Interest rate futures in India

Reserve Bank of India has introduced cash settled interest rate futures on 10-year Government Bonds and also allowed stock exchanges to start trading in these derivatives.

This is the third attempt in which RBI could successfully launch interest rate derivatives. Earlier attempts in 2003 and 2009 failed due to the reason that earlier products required physical delivery.

Interest Rate Futures were first traded in the united states on October 29, 1975. These are the most widely traded instruments in the world.

What is interest rate future?

An Interest Rate Futures contract is “an agreement to buy or sell a debt instrument at a specified future date at a price that is fixed today.” The underlying security for Interest Rate Futures is either Government Bond or T-Bill. Exchange traded Interest Rate Futures presently in India are standardized contracts based on 10-Year Government of India Security

10-year G-sec is the most liquid bond in the market and reflects correct market rates. A derivative on this bond can be used to hedge the current position or for speculation.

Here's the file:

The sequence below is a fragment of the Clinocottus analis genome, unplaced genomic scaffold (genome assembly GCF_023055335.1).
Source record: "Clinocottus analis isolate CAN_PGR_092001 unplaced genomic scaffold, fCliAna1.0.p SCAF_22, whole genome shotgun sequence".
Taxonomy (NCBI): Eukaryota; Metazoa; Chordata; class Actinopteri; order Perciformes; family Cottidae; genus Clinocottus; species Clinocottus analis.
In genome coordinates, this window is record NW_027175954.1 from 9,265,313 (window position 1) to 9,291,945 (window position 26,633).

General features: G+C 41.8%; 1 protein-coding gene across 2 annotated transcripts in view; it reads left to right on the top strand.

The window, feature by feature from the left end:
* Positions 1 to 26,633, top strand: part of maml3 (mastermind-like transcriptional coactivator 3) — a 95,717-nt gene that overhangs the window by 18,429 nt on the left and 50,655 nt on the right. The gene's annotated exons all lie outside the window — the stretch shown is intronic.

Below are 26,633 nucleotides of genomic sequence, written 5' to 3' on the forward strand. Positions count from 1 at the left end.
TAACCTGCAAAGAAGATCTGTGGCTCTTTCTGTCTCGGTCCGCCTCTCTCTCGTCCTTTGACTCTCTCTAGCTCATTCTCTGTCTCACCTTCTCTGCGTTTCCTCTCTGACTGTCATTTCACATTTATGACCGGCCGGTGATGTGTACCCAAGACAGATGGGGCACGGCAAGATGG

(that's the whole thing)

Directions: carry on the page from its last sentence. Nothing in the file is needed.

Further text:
How to use Interest Rate Futures?

If interest rates are expected to fall you can short the futures or vice versa.

IRF Direction

To undertake the trade you will have to pay a premium, and also maintain margin money of 3-5% on trades. The minimum trade size is Rs. 2 lakh or 2,000 bonds.

Below are the specifications of contracts available on NSE:

NSE Contract specification


How different category of market participants can use IRF’s

IRF uses

Should you use Interest Rate Futures?

Practically for hedging purpose, use of IRF’s is limited for an individual, as it is difficult to match the amount and tenor. However for trading and speculation purpose, you should give it a try; carefully taken bets can make you some money.

Way forward

This is the start of IRF’s in India and only 10 year G-sec contract is a launched on pilot basis. Depending on the volumes, use and requirement RBI will further allow interest rate derivatives for more securities and tenor.

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  • RBI notification
  • SEBI Circular
  • NSE handbook on Interest rate futures
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